The summer holiday weeks present visitor attractions with many more people. Cathedrals are among those places that need to respond to this – which is very demanding. One approach is to develop installations and exhibitions that people want to see or experience. Not everybody agrees that these things have a place in church.
Libby Purves writes in today’s edition of The Times, “Are there plans for the Basilica di San Marco in Venice to bolt its horses on to a carousel? How far have the Notre Dame restoration team got with the dodgem track and waterslide, and will the pilgrim journey on the Camino de Santiago now include a Crayzee Cakewalk Hall of Mirrors in the cathedral … Are the great mosques, temples and synagogues of the world in talks with Disney?” These are testing questions – provocative and eye-catching!
Many of our Cathedrals sit in busy commercial and shopping centres and must speak the language of the High Street if they are to say anything. Libby Purves’s questions are as much a challenge to the culture of our British high streets as they are to the Cathedrals situated in them.
A question that exercises our minds in Chester Cathedral is “how can we capture the imagination of our visitors to think more deeply about the wonderful world we are given to live in and the God who presents us with the gift of life itself?” Commissioning artists to help with this in provocative and eye-catching ways is one of our answers to this question.
At Chester Cathedral we want to be accessible and fun, real and deep, challenging and reasonable, dealing with the stuff of life. Our LEGO® exhibition, “The Deep”, has raised a few eyebrows. It sits alongside an exhibition made by local North Wales artist Jacha Potgieter called “Saving the Deep” (https://chestercathedral.com/event/saving-the-deep/). His work is made from plastic waste collected on just three visits to Criccieth beach. He has provided fifteen stunning installations depicting sea creatures made from the very pollution that is killing the living animals.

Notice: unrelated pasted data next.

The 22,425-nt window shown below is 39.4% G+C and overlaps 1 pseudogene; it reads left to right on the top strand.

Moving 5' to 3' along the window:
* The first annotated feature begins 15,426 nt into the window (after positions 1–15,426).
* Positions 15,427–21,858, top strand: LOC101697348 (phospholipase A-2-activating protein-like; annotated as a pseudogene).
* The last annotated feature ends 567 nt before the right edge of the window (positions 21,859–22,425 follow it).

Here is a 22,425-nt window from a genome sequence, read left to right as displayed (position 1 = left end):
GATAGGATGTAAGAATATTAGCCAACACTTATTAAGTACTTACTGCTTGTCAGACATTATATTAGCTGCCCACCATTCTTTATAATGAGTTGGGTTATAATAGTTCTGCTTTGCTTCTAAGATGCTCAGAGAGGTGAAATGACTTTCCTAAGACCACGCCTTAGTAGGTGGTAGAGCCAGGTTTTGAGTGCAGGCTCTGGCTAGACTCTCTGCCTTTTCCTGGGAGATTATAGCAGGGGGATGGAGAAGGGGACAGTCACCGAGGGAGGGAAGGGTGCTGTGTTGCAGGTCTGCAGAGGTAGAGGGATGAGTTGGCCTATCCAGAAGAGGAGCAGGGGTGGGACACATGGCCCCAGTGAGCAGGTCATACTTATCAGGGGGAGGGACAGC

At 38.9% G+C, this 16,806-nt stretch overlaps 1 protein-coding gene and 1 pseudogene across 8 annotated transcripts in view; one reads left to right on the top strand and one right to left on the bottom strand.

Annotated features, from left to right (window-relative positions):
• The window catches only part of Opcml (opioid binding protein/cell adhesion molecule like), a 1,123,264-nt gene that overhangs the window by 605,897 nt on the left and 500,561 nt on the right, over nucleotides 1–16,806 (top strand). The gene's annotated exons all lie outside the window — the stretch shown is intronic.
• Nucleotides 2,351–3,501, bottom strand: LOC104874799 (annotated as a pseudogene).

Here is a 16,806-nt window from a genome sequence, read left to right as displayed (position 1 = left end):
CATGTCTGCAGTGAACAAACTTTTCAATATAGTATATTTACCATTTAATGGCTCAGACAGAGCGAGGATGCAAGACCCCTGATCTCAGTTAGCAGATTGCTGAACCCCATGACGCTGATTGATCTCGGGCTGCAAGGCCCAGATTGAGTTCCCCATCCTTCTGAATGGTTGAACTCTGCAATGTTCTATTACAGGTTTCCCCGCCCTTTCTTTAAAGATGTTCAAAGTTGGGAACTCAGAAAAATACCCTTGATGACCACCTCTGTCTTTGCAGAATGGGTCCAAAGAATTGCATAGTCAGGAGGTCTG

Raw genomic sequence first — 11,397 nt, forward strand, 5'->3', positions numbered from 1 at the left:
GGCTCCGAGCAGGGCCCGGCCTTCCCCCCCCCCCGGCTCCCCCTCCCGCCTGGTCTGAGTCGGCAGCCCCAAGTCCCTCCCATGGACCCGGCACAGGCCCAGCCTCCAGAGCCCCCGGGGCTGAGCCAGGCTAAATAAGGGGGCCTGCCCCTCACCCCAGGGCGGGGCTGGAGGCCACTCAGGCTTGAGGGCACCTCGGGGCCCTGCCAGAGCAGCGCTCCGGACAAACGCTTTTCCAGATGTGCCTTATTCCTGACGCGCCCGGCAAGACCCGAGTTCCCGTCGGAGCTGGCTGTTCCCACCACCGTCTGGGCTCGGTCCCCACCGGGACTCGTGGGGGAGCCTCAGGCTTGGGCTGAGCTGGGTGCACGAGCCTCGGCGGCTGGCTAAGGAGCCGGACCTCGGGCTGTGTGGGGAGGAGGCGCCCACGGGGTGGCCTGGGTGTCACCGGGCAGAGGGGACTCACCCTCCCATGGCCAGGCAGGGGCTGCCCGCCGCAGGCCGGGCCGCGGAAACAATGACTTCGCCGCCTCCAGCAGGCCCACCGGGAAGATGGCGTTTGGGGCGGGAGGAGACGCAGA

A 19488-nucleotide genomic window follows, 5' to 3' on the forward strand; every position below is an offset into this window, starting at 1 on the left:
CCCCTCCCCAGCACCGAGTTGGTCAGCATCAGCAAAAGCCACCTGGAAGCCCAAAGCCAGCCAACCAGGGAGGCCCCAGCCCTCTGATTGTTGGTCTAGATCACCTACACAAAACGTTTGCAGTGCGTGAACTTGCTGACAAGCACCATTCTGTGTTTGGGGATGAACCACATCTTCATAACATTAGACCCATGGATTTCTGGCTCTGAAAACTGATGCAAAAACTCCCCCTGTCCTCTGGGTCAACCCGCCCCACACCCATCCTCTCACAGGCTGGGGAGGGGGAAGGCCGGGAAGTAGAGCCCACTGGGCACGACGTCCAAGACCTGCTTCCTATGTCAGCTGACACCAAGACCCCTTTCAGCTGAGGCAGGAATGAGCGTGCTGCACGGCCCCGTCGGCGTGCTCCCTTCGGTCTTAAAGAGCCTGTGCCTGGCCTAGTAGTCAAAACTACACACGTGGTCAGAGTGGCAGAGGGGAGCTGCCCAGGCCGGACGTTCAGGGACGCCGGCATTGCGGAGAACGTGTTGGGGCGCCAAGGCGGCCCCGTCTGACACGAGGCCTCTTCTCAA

The LEGO® exhibition builds on this, demonstrating the beauty of the undersea world in a way that enthrals children (and adult fans of those familiar colourful building bricks). In order to publicise this my Cathedral colleagues thought it would be a great idea to send me into a tank of sharks. This was not in my job description. The kind people at the Blue Planet Aquarium assisted and I had my encounter with Wilma the Sand Shark (all fifteen feet of her) and her family. It was truly transformative to be amongst these magnificent creatures. Is it naïve to hope that others can be nudged into deeper insight and wonder of creation and provoked to act differently?
One unexpected effect of this LEGO® exhibition has been to highlight the widespread use of plastic. All our models are of course made from the familiar coloured blocks . We are well on the way in our Cathedral enterprises to dispense with single use plastic. The Deep has opened our eyes to the reliance we have on plastic in almost everything – clothing, furniture, buildings, technology, everyday basics, toys and tools. Many of Jacha’s installations are made from parts of these objects collected on the sea-shore (though no LEGO® bricks). Responsible living needs more care and attention than just avoiding carrier bags in the supermarket.
If you come to our exhibitions you will not be able to avoid thinking this through. Cathedrals stand in the centre of most of our cities. They are places that intrigue and people of all ages visit them. They are places of discovery, encounter and faith. And what we do should not be seen simply as mere gimmick but invitation to go deeper.